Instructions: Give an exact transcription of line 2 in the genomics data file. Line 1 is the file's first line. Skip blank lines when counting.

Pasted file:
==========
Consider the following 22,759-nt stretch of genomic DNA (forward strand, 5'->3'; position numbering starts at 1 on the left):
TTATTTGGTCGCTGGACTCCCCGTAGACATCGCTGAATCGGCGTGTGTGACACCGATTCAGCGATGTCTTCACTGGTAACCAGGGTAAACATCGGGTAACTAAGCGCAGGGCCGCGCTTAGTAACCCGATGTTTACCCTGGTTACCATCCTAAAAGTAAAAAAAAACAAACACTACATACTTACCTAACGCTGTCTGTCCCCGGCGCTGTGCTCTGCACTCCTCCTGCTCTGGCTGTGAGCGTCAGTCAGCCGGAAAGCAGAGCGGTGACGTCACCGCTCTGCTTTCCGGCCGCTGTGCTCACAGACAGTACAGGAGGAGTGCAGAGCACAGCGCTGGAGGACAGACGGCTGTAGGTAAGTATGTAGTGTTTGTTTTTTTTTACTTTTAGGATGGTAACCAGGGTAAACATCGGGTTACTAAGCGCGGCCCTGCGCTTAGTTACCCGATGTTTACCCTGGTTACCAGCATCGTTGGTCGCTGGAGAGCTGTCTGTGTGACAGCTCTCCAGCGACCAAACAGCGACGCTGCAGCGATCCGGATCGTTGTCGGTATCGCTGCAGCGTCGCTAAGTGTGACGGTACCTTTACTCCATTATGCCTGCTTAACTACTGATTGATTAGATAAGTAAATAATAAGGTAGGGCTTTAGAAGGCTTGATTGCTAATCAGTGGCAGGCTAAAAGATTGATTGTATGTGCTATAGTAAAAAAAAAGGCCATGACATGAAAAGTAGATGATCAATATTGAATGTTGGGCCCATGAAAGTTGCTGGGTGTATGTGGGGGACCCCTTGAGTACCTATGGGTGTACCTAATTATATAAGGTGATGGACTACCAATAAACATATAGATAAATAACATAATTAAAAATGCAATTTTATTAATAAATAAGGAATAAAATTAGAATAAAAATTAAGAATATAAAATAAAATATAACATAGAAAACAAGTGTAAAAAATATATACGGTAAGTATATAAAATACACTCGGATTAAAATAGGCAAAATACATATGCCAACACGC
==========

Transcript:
TTATTTGGTCGCTGGACTCCCCGTAGACATCGCTGAATCGGCGTGTGTGACACCGATTCAGCGATGTCTTCACTGGTAACCAGGGTAAACATCGGGTAACTAAGCGCAGGGCCGCGCTTAGTAACCCGATGTTTACCCTGGTTACCATCCTAAAAGTAAAAAAAAACAAACACTACATACTTACCTAACGCTGTCTGTCCCCGGCGCTGTGCTCTGCACTCCTCCTGCTCTGGCTGTGAGCGTCAGTCAGCCGGAAAGCAGAGCGGTGACGTCACCGCTCTGCTTTCCGGCCGCTGTGCTCACAGACAGTACAGGAGGAGTGCAGAGCACAGCGCTGGAGGACAGACGGCTGTAGGTAAGTATGTAGTGTTTGTTTTTTTTTACTTTTAGGATGGTAACCAGGGTAAACATCGGGTTACTAAGCGCGGCCCTGCGCTTAGTTACCCGATGTTTACCCTGGTTACCAGCATCGTTGGTCGCTGGAGAGCTGTCTGTGTGACAGCTCTCCAGCGACCAAACAGCGACGCTGCAGCGATCCGGATCGTTGTCGGTATCGCTGCAGCGTCGCTAAGTGTGACGGTACCTTTACTCCATTATGCCTGCTTAACTACTGATTGATTAGATAAGTAAATAATAAGGTAGGGCTTTAGAAGGCTTGATTGCTAATCAGTGGCAGGCTAAAAGATTGATTGTATGTGCTATAGTAAAAAAAAAGGCCATGACATGAAAAGTAGATGATCAATATTGAATGTTGGGCCCATGAAAGTTGCTGGGTGTATGTGGGGGACCCCTTGAGTACCTATGGGTGTACCTAATTATATAAGGTGATGGACTACCAATAAACATATAGATAAATAACATAATTAAAAATGCAATTTTATTAATAAATAAGGAATAAAATTAGAATAAAAATTAAGAATATAAAATAAAATATAACATAGAAAACAAGTGTAAAAAATATATACGGTAAGTATATAAAATACACTCGGATTAAAATAGGCAAAATACATATGCCAACACGC